Ready To Purchase: Buy Leupold Tracker Thermal Viewer Sight Now
The new Quantum XQ Series of thermal imaging monoculars is the next generation of TI unit from Pulsar, succeeding the Quantum XD series. And there are a bag of upgrades thrown into the mix.
The 384x288 sensor has been upgraded and now has a 17um pixel pitch which has allowed for increased magnification that has extended the man-sized detection ranges up to 680m (XQ19), 1350m (XQ38) and 1800m (XQ50).
The stadiametric rangefinder has been simplified and now has a dedicated button. Finally, the start-up has been reduced to just two seconds, and all models come with a remote control.
Price: Around $2,999.
Technology has moved on apace since the Digisight N550 revolutionized foxing a few years ago, but the newest version of that unit is still up there among the very best.
The night time sensitivity has been doubled, the magnification now smoothly zooms from 3.5x to 14.0x and the field of view has been increased by almost 30 per cent on the previous model.
Also in the range is the Digisight LRF N970, which has a built-in 400m rangefinder that displays True Horizontal Distance (THD) and Angle of Elevation (AoE). Being digital, both models are resistant to bright light exposure.
Price: $1,299 (LRF $1,499).
Thermal imaging pioneers FLIR are back with a new 640x512 version of their Scout unit. Providing a more detailed than ever before, its sight picture is also boosted by a digital zoom with 2x or 4x options.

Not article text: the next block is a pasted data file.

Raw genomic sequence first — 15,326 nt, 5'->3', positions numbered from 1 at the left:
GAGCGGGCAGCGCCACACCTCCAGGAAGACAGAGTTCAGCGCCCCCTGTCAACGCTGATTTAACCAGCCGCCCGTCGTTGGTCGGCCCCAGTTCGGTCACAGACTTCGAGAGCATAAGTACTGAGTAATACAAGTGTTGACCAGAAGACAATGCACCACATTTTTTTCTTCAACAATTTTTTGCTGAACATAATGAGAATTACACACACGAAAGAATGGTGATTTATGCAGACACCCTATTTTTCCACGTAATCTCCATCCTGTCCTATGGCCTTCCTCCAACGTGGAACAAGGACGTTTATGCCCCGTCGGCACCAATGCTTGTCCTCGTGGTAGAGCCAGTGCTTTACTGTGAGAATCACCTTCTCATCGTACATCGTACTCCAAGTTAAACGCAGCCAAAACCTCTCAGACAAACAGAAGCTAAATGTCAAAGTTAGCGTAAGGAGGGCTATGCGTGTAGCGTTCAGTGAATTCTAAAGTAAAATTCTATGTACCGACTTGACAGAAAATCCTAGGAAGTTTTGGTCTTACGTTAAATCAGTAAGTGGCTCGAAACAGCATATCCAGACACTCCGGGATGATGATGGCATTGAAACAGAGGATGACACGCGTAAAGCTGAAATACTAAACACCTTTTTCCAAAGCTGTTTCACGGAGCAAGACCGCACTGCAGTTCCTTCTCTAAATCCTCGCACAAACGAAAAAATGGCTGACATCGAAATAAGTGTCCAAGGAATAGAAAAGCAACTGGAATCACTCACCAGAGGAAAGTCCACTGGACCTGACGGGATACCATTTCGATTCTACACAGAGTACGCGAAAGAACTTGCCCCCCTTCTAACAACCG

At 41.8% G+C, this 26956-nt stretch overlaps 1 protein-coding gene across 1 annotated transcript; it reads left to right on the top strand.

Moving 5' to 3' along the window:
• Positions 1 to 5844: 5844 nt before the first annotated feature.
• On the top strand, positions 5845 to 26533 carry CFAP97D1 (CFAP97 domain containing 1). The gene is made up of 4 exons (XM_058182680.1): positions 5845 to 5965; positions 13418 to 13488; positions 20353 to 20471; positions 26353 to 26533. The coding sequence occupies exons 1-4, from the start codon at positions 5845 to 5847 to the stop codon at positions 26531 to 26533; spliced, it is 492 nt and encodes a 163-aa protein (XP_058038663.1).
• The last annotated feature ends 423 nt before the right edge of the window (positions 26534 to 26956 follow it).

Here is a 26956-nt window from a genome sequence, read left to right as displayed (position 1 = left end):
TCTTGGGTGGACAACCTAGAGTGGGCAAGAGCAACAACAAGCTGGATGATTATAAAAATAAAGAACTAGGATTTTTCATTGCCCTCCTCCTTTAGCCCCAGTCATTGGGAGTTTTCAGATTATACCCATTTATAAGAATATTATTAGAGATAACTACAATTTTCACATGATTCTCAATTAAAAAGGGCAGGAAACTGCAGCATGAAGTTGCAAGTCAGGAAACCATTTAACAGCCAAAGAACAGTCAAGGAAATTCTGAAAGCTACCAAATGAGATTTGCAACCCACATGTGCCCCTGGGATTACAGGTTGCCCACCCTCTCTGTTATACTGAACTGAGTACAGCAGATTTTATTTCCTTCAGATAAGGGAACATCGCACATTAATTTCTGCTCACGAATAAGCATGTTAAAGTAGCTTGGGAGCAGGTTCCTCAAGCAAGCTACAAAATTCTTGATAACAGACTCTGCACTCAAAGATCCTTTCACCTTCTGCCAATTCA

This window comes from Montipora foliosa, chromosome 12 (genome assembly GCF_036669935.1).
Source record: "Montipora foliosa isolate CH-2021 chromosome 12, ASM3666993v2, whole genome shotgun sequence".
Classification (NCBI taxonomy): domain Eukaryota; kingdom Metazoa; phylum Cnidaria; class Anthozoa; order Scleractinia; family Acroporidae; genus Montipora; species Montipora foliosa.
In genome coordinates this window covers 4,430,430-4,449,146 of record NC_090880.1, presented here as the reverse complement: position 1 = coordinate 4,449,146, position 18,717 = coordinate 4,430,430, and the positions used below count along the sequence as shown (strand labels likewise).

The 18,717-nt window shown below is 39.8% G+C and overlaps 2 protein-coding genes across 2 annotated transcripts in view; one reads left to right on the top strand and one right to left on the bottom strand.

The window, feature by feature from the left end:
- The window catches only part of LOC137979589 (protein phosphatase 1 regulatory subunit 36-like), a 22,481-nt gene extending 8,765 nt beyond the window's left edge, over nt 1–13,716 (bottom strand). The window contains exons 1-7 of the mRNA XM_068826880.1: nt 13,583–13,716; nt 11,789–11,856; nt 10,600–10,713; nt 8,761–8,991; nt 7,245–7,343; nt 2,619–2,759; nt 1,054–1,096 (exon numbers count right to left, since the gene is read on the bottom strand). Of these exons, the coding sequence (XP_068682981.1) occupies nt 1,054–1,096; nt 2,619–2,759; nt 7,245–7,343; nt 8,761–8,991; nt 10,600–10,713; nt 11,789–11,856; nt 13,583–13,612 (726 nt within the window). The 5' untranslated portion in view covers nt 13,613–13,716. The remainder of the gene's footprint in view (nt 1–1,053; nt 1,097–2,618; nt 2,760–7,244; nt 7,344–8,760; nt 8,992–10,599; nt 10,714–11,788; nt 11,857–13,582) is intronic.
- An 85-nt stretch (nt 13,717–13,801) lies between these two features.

And you can choose from white-hot, black-hot or 'Instalert' mode to suit your surroundings. Lightweight and compact, the unit is nevertheless rugged and weather-proof - and it's powered by a rechargeable lithium ion battery.
Thermal imagers can be invaluable tools in fugitive searches and search & rescue. People and animals are excellent radiators of thermal energy.
Thermal imagers can be used to quickly search large areas in darkness or daylight. Thermal imaging is excellent for finding people hidden in foliage. Searches can be conducted without blind sweeps involving numerous officers or without giving away the searcher's position. Thermal imaging can detect warm objects hidden in debris, such as recently tossed evidence, blood trails, and recent foot prints.
Vehicles radiate considerable heat during and after use, from the engine, tires, brakes, and exhaust. Thermal imaging lets officers easily track a vehicle from the air or another vehicle. A recently driven vehicle can be detected from its residual heat.
Aircraft-mounted thermal imagers are effective tools to enhance flight safety during nighttime operation or through obscurants such as smoke from wildfires. Hazards such as power lines and other obstacles can easily be detected.
Thermal imagers let officers navigate under conditions of total darkness and conduct surveillance undetected.